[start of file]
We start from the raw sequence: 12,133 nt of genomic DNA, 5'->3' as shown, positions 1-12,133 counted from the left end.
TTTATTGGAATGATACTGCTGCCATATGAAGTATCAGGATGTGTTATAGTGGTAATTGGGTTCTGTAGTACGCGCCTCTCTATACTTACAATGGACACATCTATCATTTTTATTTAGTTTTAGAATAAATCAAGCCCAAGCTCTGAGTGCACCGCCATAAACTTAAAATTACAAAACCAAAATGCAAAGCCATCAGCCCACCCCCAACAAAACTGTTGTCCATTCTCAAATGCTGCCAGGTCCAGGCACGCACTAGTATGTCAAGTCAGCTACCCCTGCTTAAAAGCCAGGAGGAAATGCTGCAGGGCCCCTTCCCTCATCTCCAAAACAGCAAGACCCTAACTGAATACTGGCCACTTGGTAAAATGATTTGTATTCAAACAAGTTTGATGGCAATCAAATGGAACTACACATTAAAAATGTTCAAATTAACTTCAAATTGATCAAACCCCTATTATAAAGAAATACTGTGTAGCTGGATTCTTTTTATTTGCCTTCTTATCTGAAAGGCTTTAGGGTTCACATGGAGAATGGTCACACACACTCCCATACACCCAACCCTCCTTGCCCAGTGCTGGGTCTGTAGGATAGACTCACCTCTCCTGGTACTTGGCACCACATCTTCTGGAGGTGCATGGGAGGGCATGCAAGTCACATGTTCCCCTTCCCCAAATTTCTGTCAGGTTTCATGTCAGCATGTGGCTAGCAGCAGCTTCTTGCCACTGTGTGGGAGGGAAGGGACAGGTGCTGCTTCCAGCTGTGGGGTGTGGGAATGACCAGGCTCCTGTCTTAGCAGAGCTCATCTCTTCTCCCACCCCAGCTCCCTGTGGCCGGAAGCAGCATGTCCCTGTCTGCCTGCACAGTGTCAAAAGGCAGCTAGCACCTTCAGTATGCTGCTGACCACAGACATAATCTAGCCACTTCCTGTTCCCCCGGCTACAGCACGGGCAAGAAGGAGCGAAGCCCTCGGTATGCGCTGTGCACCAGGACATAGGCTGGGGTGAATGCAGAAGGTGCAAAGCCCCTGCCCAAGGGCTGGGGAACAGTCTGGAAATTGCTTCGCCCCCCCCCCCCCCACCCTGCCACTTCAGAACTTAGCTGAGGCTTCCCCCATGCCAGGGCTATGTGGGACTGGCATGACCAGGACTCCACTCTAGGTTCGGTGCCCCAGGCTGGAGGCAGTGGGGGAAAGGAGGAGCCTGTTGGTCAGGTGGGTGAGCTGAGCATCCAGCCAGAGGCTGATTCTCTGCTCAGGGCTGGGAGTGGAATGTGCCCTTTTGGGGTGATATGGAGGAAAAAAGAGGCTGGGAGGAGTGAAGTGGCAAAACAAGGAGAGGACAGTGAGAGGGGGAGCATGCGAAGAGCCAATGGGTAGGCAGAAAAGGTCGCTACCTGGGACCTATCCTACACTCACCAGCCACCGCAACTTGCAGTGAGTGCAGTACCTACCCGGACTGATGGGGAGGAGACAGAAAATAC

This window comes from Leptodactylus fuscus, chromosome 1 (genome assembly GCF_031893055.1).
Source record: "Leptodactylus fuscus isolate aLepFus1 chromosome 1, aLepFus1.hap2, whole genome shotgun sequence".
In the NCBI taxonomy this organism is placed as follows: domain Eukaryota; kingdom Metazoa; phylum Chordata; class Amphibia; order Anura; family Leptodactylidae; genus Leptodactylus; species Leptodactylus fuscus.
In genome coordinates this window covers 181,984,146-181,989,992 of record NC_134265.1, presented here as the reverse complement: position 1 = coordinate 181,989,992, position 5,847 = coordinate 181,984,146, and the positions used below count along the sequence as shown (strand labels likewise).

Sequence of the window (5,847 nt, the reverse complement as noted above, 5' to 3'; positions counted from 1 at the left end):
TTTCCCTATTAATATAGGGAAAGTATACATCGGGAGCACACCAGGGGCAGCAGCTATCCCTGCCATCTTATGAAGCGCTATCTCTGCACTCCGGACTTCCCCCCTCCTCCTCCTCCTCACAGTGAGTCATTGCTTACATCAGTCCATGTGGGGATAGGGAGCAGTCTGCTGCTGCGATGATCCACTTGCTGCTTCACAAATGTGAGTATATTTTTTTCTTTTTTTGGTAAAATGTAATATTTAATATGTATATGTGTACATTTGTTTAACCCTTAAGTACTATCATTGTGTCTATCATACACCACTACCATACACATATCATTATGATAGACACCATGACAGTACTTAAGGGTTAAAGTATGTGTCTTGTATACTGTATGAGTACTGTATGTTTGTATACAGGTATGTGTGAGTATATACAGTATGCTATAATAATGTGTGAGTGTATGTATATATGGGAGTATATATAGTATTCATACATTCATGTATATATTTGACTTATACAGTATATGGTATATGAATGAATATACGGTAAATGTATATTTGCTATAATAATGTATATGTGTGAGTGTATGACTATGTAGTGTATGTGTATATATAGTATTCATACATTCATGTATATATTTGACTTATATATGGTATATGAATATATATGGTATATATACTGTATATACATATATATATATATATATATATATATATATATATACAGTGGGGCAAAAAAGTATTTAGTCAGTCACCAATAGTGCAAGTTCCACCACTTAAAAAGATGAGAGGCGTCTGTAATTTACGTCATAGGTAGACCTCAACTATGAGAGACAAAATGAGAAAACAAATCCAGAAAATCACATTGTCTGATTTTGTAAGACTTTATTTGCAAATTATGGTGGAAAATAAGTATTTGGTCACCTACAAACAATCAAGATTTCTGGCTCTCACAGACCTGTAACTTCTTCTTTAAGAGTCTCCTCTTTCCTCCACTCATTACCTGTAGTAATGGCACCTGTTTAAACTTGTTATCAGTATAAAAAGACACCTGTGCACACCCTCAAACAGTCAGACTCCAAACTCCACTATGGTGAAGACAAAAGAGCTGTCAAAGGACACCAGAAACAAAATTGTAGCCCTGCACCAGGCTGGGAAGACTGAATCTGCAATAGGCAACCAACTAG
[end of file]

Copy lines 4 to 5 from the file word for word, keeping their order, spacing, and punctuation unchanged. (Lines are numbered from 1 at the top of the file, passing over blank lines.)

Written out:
Source record: "Leptodactylus fuscus isolate aLepFus1 chromosome 1, aLepFus1.hap2, whole genome shotgun sequence".
In the NCBI taxonomy this organism is placed as follows: domain Eukaryota; kingdom Metazoa; phylum Chordata; class Amphibia; order Anura; family Leptodactylidae; genus Leptodactylus; species Leptodactylus fuscus.